Android 15 could refuse to install certain apps


Android 15 could refuse to install certain apps

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Android 15, which will debut later in 2024, may block the installation of some apps.

The internally code-named “Vanilla Ice Cream” mobile OS is already here via the first and second developer previews (DP1 and DP2) that were released on February 16 and March 21, respectively. The second developer preview (DP2) was released on 21 March 2024.

Right now – on Android 14 – you can run apps that are “targeting” Android 6.0 at a minimum. Why Android 6.0? Well, because Android 6.0 introduced a significant change regarding app permissions, marking a pivotal moment for user privacy. Prior to Android 6.0, users would grant permissions to apps at the time of installation.

This meant that if an app listed certain permissions in its manifest (like access to your contacts, location, or storage), agreeing to install the app meant you automatically agreed to all those permissions. Users were not fully aware of what they were agreeing to, or the implications of these permissions, since all permissions were granted upfront, without context or an understanding of how they would be used.

With Android 6.0 (codename: Marshmallow), Google shifted to a more user-friendly and privacy-focused approach by introducing runtime permissions. This change meant that instead of granting all permissions at once during app installation, users would be prompted to grant permissions individually, in context, at the time the app actually needed to use that specific feature.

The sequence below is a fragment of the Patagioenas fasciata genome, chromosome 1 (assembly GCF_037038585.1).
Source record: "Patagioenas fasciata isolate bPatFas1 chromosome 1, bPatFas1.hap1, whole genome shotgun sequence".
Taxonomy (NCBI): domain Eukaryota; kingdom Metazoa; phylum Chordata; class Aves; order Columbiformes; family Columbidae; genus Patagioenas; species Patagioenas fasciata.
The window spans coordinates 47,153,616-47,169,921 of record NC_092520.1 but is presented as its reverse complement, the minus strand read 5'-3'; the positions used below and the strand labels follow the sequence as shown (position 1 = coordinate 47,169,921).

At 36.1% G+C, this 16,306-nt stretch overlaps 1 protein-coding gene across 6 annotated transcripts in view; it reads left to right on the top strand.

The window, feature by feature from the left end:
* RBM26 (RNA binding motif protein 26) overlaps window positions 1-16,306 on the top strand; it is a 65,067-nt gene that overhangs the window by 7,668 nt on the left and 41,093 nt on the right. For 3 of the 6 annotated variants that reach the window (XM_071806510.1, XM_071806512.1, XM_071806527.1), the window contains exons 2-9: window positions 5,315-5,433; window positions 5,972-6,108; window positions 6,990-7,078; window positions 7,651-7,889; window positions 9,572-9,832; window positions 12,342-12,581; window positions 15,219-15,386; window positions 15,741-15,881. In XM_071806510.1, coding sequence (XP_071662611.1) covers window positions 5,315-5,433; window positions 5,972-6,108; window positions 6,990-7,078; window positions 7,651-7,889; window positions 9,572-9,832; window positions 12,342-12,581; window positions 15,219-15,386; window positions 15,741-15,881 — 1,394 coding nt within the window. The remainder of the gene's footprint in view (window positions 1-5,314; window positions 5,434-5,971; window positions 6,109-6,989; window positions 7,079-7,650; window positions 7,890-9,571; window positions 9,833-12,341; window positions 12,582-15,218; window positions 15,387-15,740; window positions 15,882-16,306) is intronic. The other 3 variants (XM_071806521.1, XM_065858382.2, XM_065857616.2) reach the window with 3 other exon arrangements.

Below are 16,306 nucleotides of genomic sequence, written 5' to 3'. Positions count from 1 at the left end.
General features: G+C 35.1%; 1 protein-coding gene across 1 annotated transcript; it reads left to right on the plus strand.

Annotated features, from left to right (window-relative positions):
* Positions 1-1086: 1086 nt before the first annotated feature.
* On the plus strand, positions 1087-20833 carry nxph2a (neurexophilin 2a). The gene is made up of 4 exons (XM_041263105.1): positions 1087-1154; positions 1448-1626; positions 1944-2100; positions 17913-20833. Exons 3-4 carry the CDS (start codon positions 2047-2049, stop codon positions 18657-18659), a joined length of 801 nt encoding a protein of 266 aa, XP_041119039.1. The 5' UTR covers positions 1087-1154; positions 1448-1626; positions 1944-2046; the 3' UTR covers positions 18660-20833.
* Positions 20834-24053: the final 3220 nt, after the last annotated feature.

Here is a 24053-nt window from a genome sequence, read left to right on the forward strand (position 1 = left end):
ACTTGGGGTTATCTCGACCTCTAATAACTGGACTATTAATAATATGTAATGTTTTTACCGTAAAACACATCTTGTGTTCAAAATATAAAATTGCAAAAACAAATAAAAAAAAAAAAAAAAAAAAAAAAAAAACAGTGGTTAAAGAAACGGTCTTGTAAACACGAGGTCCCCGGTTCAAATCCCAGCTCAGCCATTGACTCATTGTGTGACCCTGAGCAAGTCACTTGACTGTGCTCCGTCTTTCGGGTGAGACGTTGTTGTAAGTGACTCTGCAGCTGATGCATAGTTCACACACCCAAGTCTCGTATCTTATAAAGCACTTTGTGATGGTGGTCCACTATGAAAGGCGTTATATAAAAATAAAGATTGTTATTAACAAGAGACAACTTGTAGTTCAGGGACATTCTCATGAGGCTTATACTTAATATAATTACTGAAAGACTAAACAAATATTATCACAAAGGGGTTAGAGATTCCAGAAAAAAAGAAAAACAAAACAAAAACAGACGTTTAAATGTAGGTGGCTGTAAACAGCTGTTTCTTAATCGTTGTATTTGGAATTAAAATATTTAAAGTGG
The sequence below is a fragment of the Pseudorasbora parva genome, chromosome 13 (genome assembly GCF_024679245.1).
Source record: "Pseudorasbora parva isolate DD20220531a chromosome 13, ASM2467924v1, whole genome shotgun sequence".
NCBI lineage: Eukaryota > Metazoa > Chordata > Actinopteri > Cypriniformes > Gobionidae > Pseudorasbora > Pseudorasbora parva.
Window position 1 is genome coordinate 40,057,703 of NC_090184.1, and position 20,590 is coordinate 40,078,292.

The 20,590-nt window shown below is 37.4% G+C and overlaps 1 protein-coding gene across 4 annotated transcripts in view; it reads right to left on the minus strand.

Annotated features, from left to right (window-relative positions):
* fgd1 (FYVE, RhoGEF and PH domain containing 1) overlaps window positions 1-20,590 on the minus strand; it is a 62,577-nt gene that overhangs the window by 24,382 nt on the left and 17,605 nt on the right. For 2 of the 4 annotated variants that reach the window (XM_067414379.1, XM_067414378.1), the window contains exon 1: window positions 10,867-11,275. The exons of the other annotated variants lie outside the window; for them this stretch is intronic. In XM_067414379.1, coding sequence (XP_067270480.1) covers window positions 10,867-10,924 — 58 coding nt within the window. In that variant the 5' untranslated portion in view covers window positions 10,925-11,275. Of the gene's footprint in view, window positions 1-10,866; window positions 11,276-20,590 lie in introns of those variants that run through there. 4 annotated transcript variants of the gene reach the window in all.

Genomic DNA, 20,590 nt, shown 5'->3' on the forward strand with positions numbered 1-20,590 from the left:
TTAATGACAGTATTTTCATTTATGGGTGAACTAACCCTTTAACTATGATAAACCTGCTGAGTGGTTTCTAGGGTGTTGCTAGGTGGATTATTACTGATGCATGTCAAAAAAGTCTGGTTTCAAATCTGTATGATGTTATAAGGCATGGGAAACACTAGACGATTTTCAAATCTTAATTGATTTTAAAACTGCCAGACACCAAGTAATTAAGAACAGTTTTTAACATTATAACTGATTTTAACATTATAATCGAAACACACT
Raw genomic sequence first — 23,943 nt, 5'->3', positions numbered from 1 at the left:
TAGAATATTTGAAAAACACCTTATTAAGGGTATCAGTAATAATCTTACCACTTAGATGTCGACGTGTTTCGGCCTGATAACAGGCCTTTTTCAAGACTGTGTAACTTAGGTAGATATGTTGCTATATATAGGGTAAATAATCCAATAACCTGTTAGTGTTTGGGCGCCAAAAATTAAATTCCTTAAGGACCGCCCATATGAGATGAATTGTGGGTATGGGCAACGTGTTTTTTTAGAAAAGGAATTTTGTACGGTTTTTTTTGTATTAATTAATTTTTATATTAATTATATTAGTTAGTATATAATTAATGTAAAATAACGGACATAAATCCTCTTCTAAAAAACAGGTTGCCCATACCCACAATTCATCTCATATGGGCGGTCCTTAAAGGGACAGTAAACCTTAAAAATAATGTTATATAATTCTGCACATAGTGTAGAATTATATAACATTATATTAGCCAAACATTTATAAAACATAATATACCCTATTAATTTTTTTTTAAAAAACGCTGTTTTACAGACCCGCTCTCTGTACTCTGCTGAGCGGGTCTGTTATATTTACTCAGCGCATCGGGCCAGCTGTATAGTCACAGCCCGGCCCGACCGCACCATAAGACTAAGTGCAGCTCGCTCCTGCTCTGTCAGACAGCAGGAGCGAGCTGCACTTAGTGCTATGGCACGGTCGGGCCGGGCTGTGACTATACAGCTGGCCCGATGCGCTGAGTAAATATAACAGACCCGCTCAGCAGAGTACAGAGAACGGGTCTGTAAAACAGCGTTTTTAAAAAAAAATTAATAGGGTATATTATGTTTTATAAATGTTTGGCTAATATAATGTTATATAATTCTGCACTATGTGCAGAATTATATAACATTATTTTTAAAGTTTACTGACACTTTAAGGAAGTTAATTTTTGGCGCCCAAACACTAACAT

For example, if a photo app wanted to access your device’s camera, it would only ask for that permission when you tried to take a picture within the app, not at the moment of installation.

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On to the next question: what’s “targeting”? In Android app development, “targeting” is like telling your app which version of Android it’s specifically designed to work best with.

By targeting Android 6.0, you ensure that your app is compatible with devices running Android 6.0 and newer. This doesn’t prevent the app from running on newer Android versions, but it indicates that you’ve tested your app and confirmed it works without issues on Android 6.0.

Android Police reports that Android 15 is pulling the plug on apps built for Android Marshmallow, meaning that it won’t allow users to install apps that are targeted for Android 6.0.

Now, the new bar is Android 7.0, a.k.a. Android Nougat:

In reality, you should be just fine with your current apps on Android 15.

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